Urban political ecology has over the past few decades matured into a thriving and sophisticated perspective across a range of academic disciplines, policy networks and activist organisations. In this chapter, I argue that there is nonetheless nothing inherently critical or progressive about the current state of ‘Political Ecology’, urban or otherwise, neither as a practice nor as a theoretical perspective. I shall make a case for the need of a ‘Critique of (Urban) Political Ecology’. It is, I maintain, through a ‘Critique of Political Ecology’ that the intellectual gaze might shift to identifying the mechanisms through which new and progressive political-ecological configurations can be forged. The first part of the chapter focuses on a critique of the political ecology of capitalism as an urban socio-physical process. In the second part, the focus will shift to a critique of the discursive-imaginary configuration of the political ecology of capitalism. The conclusion will concentrate on the central importance of traversing the fantasies upon which both the material and imaginary sustainability of the infernal socio-ecological dynamics of capitalism are predicated and that inform much of contemporary environmental or ecological activism. Shifting the gaze in ways that radically re-imagines our view of the socio-ecological situation we are in, I contend, is vital to configuring a strategy and forms of speaking and acting that are performative with respect to enacting progressive socio-ecological transformations.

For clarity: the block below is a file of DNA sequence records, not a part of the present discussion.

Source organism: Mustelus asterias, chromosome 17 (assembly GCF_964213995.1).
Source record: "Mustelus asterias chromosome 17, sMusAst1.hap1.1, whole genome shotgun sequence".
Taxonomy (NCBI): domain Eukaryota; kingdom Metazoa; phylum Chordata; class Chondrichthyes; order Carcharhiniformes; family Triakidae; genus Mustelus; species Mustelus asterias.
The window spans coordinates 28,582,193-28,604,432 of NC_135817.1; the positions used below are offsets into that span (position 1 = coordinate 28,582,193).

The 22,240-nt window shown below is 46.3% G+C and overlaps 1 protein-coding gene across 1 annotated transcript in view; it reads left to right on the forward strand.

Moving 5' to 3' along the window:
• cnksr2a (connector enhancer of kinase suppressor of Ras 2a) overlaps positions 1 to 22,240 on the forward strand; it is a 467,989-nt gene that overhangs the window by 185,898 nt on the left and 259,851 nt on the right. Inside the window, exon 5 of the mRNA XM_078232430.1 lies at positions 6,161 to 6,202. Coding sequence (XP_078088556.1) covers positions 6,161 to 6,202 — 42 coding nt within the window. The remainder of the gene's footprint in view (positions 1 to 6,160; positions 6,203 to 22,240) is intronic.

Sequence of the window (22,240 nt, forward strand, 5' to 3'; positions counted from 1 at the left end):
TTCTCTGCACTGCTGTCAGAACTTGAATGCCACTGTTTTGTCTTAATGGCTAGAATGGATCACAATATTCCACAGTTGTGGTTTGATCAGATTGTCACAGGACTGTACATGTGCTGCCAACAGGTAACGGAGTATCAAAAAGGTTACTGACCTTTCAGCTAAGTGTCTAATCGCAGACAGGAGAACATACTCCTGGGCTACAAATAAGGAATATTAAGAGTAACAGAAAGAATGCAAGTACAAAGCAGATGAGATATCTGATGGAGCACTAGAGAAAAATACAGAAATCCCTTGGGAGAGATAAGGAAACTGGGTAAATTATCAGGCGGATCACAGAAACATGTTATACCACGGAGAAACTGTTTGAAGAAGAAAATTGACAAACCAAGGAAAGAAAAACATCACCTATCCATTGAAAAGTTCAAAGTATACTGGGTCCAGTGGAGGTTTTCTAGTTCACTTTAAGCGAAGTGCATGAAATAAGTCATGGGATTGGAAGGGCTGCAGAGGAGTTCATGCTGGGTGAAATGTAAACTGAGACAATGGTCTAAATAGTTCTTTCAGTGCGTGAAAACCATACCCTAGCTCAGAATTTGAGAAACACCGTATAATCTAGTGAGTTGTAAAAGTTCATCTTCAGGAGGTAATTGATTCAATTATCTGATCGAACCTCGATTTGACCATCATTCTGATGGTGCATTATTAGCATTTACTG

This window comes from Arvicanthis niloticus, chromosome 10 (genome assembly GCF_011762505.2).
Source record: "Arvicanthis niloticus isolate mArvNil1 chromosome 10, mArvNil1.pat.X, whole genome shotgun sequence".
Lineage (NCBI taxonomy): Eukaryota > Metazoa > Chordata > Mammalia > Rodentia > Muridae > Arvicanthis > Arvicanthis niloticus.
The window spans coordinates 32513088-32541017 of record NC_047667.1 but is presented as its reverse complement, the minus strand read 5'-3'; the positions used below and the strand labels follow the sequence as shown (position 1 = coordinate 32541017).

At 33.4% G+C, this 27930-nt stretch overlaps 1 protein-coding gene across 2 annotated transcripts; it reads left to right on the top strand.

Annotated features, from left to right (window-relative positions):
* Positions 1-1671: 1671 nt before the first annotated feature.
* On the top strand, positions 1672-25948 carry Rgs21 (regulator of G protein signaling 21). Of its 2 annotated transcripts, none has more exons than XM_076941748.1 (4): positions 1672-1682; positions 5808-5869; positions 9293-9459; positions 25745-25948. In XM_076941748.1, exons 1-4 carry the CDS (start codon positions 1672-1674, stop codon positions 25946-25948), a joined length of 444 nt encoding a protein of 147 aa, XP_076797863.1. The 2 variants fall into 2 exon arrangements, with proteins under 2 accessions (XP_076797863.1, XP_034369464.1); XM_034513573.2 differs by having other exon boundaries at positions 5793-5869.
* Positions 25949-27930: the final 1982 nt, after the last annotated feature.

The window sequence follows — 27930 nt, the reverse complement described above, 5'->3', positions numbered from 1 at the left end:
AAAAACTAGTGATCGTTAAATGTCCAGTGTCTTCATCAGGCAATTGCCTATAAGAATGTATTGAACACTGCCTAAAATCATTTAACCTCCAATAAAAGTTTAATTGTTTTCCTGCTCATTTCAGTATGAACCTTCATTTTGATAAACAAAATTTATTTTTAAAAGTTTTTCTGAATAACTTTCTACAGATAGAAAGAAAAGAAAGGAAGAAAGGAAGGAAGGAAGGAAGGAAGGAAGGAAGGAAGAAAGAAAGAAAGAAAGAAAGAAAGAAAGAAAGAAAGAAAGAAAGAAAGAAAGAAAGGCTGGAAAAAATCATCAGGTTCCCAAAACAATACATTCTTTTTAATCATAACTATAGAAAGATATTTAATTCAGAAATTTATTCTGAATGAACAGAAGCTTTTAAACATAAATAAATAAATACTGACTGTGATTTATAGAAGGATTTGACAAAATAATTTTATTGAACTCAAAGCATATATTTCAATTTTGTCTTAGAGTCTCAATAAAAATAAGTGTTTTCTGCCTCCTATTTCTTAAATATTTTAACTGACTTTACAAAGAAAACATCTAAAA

Many scholars working within urban political ecology have yet to substantively reckon with the ways racial capitalism has formed and continues to shape urban environments. At the same time, the emancipatory possibilities of reparational politics are only beginning to be incorporated into discussions of the future city. Given emergent opportunities for reparations to reframe fundamental questions about urban nature, we mobilise insights from the Black Radical Tradition to consider how reparations can be mobilised to mitigate the uneven effects of climate change in Atlanta and New Orleans, two of the U.S. South’s most historically significant cities. We discuss how an abolitionist framing of Atlanta’s land bank opens up new questions about property-based reparative politics, climate change, and ongoing struggles for self-determination. We relate this case to the emancipatory potential of energy reparations as connected to decarbonisation of the electrical grid in New Orleans where the introduction of solar energy responds to climate change and could combat petro-racial capitalism. These contemporary policy initiatives force us to grapple with the obscene power inherent to white supremist urbanism as well as how colourblind urban theory misses opportunities to produce more just cities. Making the case for reparations and urban political ecology we ask how land and energy policy is being mobilised to reinvest in the Black right to urban life.